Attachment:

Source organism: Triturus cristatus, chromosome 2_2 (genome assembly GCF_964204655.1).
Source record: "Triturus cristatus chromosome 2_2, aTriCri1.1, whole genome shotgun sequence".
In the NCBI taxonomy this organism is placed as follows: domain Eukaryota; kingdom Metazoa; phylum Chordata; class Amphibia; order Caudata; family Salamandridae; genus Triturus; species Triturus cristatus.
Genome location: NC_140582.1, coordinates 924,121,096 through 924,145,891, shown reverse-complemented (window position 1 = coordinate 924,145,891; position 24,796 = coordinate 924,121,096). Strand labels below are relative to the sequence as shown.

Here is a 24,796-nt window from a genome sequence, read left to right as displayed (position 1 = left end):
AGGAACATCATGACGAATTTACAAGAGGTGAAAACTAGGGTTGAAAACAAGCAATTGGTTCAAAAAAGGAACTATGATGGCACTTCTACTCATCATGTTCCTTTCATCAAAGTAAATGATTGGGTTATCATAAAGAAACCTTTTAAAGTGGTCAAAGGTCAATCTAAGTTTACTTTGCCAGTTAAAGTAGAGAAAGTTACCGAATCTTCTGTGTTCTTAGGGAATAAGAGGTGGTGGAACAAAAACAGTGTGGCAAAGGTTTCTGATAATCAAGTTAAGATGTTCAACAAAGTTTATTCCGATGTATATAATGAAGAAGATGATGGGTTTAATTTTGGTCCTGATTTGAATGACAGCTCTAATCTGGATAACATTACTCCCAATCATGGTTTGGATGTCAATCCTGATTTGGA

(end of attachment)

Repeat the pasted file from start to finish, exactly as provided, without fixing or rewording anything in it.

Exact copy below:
Source organism: Triturus cristatus, chromosome 2_2 (genome assembly GCF_964204655.1).
Source record: "Triturus cristatus chromosome 2_2, aTriCri1.1, whole genome shotgun sequence".
In the NCBI taxonomy this organism is placed as follows: domain Eukaryota; kingdom Metazoa; phylum Chordata; class Amphibia; order Caudata; family Salamandridae; genus Triturus; species Triturus cristatus.
Genome location: NC_140582.1, coordinates 924,121,096 through 924,145,891, shown reverse-complemented (window position 1 = coordinate 924,145,891; position 24,796 = coordinate 924,121,096). Strand labels below are relative to the sequence as shown.

Here is a 24,796-nt window from a genome sequence, read left to right as displayed (position 1 = left end):
AGGAACATCATGACGAATTTACAAGAGGTGAAAACTAGGGTTGAAAACAAGCAATTGGTTCAAAAAAGGAACTATGATGGCACTTCTACTCATCATGTTCCTTTCATCAAAGTAAATGATTGGGTTATCATAAAGAAACCTTTTAAAGTGGTCAAAGGTCAATCTAAGTTTACTTTGCCAGTTAAAGTAGAGAAAGTTACCGAATCTTCTGTGTTCTTAGGGAATAAGAGGTGGTGGAACAAAAACAGTGTGGCAAAGGTTTCTGATAATCAAGTTAAGATGTTCAACAAAGTTTATTCCGATGTATATAATGAAGAAGATGATGGGTTTAATTTTGGTCCTGATTTGAATGACAGCTCTAATCTGGATAACATTACTCCCAATCATGGTTTGGATGTCAATCCTGATTTGGA